I read an article this week called, “The Practice of Paying Attention,” by Ruth Haley Barton. It speaks to the problem of busyness in our culture. Ruth was one of the pastors of a large local church. Her schedule was constantly full–so much so, that she had little time for herself, not to mention for her family or community. Eventually she came to the realization that she was letting this happen to her. It was her fault! She was allowing herself to get too busy, and so she began to change her pattern of life to allow more time for paying attention. Now, I know that we all have many responsibilities. Our basic tasks are demanding enough, not to mention the expectations put on us by our churches and communities. But I do wonder what it would be like to slow things down a bit–to take more control of our schedules and begin setting a different pattern of life for our family, friends and neighbors.
Advent is a season of waiting and anticipation–for the (Second) Coming of Christ. I don’t know about you, but sometimes I’m too busy to even think about watching for the coming of the Lord. So I invite us all to slow things down a bit. What “extras” can you cut out, so that you can focus on what’s really important–spending time with the Lord, family and friends, etc. As you slow things down, I daresay you will feel more rested, have time for more meaningful conversations, and become more attentive to what the Lord is doing in your life. I can’t think of too many better Christmas gifts than that!
This Sunday we’ll talk about identity. Who are you and to whom do you belong? And we’ll reflect on this theme as we continue our Advent journey via the Book of Ruth. Accordingly, the following comments from the creators of our sermon series (Diane [Rop] Elders and Dale Fopma) help to take us one step closer to Bethlehem:
Naomi doesn’t know if her dream for a redeemer will really come true. But she tells Ruth to “Wash and prepare herself” to meet a husband—a gift. Do we expect too little from God? Are we afraid to let God take control of our lives? Are we too afraid of failing to risk serving God? In fear, Ruth takes a risk and asks, “Will you redeem me?” Boaz, the kinsman-redeemer, provides all that she asks for: a husband, a child, a home, and complete redemption. Our salvation is free, but Jesus Christ paid the price so that we could be redeemed (Gal. 4:3-5). We long to feel God’s protection and care, which God provides in Jesus Christ.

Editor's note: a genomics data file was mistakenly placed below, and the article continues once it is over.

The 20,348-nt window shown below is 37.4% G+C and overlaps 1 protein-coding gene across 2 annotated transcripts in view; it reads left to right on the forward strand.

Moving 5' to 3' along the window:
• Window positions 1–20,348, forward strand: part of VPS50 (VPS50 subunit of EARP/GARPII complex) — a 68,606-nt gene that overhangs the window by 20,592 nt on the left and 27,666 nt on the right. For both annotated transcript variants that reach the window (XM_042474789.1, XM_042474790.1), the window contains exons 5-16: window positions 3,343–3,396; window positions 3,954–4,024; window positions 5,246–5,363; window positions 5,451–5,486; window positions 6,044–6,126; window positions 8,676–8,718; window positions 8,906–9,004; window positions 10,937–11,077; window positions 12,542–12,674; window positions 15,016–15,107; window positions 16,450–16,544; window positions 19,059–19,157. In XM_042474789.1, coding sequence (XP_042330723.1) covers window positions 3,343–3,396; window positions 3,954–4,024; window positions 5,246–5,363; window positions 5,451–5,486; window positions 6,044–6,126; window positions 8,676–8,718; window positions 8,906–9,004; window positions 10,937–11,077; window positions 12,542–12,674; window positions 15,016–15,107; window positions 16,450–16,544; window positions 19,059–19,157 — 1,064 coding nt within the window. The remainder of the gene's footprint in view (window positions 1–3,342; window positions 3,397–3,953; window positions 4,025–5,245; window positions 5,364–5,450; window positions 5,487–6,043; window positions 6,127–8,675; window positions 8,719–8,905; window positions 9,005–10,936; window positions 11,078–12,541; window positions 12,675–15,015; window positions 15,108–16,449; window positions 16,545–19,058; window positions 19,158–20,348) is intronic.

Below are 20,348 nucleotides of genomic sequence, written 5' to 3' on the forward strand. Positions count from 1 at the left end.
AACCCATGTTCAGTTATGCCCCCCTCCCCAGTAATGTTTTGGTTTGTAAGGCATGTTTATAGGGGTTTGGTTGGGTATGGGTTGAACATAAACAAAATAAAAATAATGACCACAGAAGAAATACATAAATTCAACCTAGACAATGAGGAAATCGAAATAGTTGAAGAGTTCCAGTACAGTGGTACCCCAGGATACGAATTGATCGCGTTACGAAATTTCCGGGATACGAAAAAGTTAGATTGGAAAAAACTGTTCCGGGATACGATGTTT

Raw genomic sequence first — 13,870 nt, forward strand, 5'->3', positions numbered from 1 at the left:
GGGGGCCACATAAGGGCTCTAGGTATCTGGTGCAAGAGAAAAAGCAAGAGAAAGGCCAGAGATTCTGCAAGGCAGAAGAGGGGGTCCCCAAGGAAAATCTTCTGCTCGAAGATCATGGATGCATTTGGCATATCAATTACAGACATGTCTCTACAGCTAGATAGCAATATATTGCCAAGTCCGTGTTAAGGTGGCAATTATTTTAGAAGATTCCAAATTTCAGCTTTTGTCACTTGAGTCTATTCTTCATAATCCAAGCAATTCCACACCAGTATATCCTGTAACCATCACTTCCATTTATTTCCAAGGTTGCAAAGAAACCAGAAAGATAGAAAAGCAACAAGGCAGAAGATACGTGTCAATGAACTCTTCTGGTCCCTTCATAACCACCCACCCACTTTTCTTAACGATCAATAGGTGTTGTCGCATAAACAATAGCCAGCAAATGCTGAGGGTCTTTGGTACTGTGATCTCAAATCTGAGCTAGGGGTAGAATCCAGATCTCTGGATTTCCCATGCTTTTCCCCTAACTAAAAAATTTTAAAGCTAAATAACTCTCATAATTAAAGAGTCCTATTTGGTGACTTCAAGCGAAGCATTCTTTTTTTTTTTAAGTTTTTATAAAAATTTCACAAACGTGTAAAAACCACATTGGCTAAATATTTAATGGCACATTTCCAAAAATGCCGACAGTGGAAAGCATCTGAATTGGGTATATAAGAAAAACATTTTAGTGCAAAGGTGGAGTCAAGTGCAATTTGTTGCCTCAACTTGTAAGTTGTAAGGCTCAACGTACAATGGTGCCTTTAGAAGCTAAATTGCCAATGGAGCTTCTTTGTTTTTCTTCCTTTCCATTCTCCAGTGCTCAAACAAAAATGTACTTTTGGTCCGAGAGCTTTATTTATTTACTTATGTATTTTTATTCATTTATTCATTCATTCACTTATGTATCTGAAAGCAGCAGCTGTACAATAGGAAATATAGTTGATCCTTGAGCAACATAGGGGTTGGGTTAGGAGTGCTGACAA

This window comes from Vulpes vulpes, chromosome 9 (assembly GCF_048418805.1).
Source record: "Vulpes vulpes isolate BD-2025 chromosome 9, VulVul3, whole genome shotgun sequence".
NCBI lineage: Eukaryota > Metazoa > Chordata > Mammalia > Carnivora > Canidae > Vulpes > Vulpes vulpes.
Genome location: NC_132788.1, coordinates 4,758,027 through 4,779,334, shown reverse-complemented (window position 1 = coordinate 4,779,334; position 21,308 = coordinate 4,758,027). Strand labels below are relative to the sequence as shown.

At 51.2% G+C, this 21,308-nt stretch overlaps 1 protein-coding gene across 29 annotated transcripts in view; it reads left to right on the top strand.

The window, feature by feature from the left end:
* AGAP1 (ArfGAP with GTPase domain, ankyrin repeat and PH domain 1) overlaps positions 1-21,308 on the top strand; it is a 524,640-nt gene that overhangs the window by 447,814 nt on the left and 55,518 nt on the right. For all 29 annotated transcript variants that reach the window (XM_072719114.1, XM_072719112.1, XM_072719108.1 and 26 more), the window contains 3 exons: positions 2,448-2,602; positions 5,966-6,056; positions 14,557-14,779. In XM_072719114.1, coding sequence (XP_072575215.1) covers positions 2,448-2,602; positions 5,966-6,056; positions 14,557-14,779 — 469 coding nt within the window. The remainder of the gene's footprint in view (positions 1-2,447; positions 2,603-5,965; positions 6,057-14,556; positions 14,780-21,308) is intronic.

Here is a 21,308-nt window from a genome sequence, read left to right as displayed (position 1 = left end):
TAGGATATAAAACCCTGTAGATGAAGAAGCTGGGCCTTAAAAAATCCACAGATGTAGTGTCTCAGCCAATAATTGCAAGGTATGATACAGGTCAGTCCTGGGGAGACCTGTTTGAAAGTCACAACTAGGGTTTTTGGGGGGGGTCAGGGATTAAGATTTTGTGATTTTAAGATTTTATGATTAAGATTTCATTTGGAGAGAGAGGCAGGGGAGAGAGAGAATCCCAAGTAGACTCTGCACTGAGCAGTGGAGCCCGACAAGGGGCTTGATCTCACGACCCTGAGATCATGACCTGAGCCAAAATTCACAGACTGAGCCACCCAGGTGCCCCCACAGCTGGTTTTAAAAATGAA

Advent is a season of preparation for the coming of Jesus at Christmas. As Philip F. Reinders writes in Seeking God’s Face (Faith Alive Christian Resources & Baker Book House Company, 2010), “A good celebration requires proper preparation for us to fully enjoy it. During December, however, we mostly confuse helpful readiness for the hustle of Christmas shopping, parties, and preparations. The Advent season, more reflective in nature, can feel out of sync with all this noise and busyness” (p. 23). I didn’t grow up observing Advent, so Christmas, although enjoyable, seemed a bit abrupt and almost anticlimactic. But all this changed when I started to observe Advent. The time spent preparing for the grand celebration of Christmas really helped me to enjoy it more. So, what am I doing to prepare myself this year? Well, we’re going to a few Advent/Christmas programs and parties, because the birth of the Savior is a cause for celebration. And I love to sing Christmas carols! In fact, we’re planning on going caroling around the neighborhood. But we’re also trying to slow things down and be more reflective by reading Scripture via an Advent devotional series. Plus I’m reading a book by Ruth Haley Barton called, An Invitation to Solitude and Silence (IVP Books, 2010), as I want to learn more about how to rest in God’s presence this Advent. We’ve also said no to one or two things that we do through the year, so that we have more time to reflect and celebrate. So, what intentional things are you doing this Advent to prepare for the birth (and Second Coming) of the Savior? What ever they are, may the Lord use them to draw you to himself and prepare you for the grand season of Christmas.